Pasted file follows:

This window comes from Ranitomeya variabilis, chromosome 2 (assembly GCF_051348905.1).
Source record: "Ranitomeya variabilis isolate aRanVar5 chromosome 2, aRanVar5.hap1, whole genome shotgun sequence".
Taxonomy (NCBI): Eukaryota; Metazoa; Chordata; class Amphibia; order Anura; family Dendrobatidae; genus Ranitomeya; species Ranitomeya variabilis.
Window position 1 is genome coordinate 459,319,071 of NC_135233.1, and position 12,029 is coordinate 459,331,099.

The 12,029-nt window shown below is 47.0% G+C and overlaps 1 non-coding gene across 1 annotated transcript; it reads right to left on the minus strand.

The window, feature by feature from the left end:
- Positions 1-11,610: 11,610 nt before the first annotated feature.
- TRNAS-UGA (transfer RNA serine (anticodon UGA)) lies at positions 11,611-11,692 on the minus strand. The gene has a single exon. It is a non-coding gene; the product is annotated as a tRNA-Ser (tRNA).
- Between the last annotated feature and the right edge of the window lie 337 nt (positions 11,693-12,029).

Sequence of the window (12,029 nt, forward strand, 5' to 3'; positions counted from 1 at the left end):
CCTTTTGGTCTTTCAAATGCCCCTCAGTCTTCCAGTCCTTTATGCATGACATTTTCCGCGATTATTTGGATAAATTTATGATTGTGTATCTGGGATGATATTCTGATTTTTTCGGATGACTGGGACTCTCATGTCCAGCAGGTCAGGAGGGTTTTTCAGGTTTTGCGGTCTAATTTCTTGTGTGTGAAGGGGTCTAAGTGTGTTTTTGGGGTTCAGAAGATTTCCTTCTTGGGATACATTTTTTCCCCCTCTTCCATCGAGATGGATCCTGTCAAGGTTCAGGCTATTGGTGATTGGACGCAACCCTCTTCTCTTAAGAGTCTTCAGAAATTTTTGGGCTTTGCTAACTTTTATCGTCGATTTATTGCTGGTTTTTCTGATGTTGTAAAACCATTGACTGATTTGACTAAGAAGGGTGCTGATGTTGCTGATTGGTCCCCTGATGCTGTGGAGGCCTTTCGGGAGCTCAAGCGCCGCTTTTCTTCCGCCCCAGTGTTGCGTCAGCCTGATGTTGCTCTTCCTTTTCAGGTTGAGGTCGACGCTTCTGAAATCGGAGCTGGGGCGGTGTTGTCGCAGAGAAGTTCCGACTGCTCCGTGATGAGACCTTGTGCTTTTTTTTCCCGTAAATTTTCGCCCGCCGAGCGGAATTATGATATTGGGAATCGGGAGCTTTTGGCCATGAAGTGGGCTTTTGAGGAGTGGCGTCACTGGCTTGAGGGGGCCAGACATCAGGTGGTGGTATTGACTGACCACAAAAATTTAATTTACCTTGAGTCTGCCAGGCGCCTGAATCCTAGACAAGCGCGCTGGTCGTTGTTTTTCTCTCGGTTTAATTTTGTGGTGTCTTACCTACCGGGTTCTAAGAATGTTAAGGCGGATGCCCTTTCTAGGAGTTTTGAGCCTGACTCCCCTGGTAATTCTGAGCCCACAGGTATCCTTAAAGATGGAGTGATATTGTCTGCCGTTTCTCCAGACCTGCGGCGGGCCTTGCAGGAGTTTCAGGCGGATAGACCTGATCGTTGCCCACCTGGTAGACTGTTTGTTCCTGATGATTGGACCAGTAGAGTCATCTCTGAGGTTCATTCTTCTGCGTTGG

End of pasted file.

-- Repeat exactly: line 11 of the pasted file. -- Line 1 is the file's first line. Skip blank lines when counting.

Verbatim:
CCTTTTGGTCTTTCAAATGCCCCTCAGTCTTCCAGTCCTTTATGCATGACATTTTCCGCGATTATTTGGATAAATTTATGATTGTGTATCTGGGATGATATTCTGATTTTTTCGGATGACTGGGACTCTCATGTCCAGCAGGTCAGGAGGGTTTTTCAGGTTTTGCGGTCTAATTTCTTGTGTGTGAAGGGGTCTAAGTGTGTTTTTGGGGTTCAGAAGATTTCCTTCTTGGGATACATTTTTTCCCCCTCTTCCATCGAGATGGATCCTGTCAAGGTTCAGGCTATTGGTGATTGGACGCAACCCTCTTCTCTTAAGAGTCTTCAGAAATTTTTGGGCTTTGCTAACTTTTATCGTCGATTTATTGCTGGTTTTTCTGATGTTGTAAAACCATTGACTGATTTGACTAAGAAGGGTGCTGATGTTGCTGATTGGTCCCCTGATGCTGTGGAGGCCTTTCGGGAGCTCAAGCGCCGCTTTTCTTCCGCCCCAGTGTTGCGTCAGCCTGATGTTGCTCTTCCTTTTCAGGTTGAGGTCGACGCTTCTGAAATCGGAGCTGGGGCGGTGTTGTCGCAGAGAAGTTCCGACTGCTCCGTGATGAGACCTTGTGCTTTTTTTTCCCGTAAATTTTCGCCCGCCGAGCGGAATTATGATATTGGGAATCGGGAGCTTTTGGCCATGAAGTGGGCTTTTGAGGAGTGGCGTCACTGGCTTGAGGGGGCCAGACATCAGGTGGTGGTATTGACTGACCACAAAAATTTAATTTACCTTGAGTCTGCCAGGCGCCTGAATCCTAGACAAGCGCGCTGGTCGTTGTTTTTCTCTCGGTTTAATTTTGTGGTGTCTTACCTACCGGGTTCTAAGAATGTTAAGGCGGATGCCCTTTCTAGGAGTTTTGAGCCTGACTCCCCTGGTAATTCTGAGCCCACAGGTATCCTTAAAGATGGAGTGATATTGTCTGCCGTTTCTCCAGACCTGCGGCGGGCCTTGCAGGAGTTTCAGGCGGATAGACCTGATCGTTGCCCACCTGGTAGACTGTTTGTTCCTGATGATTGGACCAGTAGAGTCATCTCTGAGGTTCATTCTTCTGCGTTGG